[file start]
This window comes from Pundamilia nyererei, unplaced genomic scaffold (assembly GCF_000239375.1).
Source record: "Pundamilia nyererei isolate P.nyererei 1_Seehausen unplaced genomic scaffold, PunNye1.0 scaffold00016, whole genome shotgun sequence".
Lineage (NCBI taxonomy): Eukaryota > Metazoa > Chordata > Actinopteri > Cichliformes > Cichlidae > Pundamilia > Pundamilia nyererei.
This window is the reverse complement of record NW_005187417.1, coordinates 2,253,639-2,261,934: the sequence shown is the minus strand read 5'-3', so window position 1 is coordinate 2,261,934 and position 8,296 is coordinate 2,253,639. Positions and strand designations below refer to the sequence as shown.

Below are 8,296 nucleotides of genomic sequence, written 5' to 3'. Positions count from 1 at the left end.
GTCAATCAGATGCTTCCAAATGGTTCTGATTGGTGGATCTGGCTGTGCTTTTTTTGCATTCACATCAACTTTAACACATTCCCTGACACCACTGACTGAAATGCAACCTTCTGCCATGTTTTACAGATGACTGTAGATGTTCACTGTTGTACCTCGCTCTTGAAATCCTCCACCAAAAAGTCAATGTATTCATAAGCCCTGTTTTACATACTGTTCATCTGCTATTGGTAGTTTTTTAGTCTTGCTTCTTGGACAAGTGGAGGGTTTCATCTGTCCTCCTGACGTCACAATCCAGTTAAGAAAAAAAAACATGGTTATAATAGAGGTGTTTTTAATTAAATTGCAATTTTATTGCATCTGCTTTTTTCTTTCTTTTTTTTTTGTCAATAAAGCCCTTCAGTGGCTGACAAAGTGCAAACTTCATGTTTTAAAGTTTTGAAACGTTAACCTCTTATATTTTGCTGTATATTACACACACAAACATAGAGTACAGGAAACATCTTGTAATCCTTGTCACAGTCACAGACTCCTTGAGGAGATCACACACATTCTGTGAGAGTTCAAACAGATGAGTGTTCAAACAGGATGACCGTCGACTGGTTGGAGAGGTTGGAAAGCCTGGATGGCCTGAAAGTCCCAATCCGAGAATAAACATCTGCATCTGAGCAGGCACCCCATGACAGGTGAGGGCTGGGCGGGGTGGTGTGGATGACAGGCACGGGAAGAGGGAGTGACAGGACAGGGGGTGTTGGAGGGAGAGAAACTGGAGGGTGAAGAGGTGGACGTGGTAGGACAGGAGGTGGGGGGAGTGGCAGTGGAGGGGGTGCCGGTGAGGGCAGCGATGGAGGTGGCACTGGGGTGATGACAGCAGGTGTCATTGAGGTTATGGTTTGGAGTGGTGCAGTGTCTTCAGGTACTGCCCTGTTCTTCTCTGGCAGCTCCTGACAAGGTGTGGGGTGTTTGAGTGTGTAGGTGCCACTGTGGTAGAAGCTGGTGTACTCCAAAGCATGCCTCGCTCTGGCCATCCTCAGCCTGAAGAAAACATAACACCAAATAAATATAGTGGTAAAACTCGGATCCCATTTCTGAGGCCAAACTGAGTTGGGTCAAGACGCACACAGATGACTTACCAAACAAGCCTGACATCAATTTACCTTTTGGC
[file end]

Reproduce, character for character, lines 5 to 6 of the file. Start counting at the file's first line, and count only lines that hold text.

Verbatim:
Below are 8,296 nucleotides of genomic sequence, written 5' to 3'. Positions count from 1 at the left end.
GTCAATCAGATGCTTCCAAATGGTTCTGATTGGTGGATCTGGCTGTGCTTTTTTTGCATTCACATCAACTTTAACACATTCCCTGACACCACTGACTGAAATGCAACCTTCTGCCATGTTTTACAGATGACTGTAGATGTTCACTGTTGTACCTCGCTCTTGAAATCCTCCACCAAAAAGTCAATGTATTCATAAGCCCTGTTTTACATACTGTTCATCTGCTATTGGTAGTTTTTTAGTCTTGCTTCTTGGACAAGTGGAGGGTTTCATCTGTCCTCCTGACGTCACAATCCAGTTAAGAAAAAAAAACATGGTTATAATAGAGGTGTTTTTAATTAAATTGCAATTTTATTGCATCTGCTTTTTTCTTTCTTTTTTTTTTGTCAATAAAGCCCTTCAGTGGCTGACAAAGTGCAAACTTCATGTTTTAAAGTTTTGAAACGTTAACCTCTTATATTTTGCTGTATATTACACACACAAACATAGAGTACAGGAAACATCTTGTAATCCTTGTCACAGTCACAGACTCCTTGAGGAGATCACACACATTCTGTGAGAGTTCAAACAGATGAGTGTTCAAACAGGATGACCGTCGACTGGTTGGAGAGGTTGGAAAGCCTGGATGGCCTGAAAGTCCCAATCCGAGAATAAACATCTGCATCTGAGCAGGCACCCCATGACAGGTGAGGGCTGGGCGGGGTGGTGTGGATGACAGGCACGGGAAGAGGGAGTGACAGGACAGGGGGTGTTGGAGGGAGAGAAACTGGAGGGTGAAGAGGTGGACGTGGTAGGACAGGAGGTGGGGGGAGTGGCAGTGGAGGGGGTGCCGGTGAGGGCAGCGATGGAGGTGGCACTGGGGTGATGACAGCAGGTGTCATTGAGGTTATGGTTTGGAGTGGTGCAGTGTCTTCAGGTACTGCCCTGTTCTTCTCTGGCAGCTCCTGACAAGGTGTGGGGTGTTTGAGTGTGTAGGTGCCACTGTGGTAGAAGCTGGTGTACTCCAAAGCATGCCTCGCTCTGGCCATCCTCAGCCTGAAGAAAACATAACACCAAATAAATATAGTGGTAAAACTCGGATCCCATTTCTGAGGCCAAACTGAGTTGGGTCAAGACGCACACAGATGACTTACCAAACAAGCCTGACATCAATTTACCTTTTGGC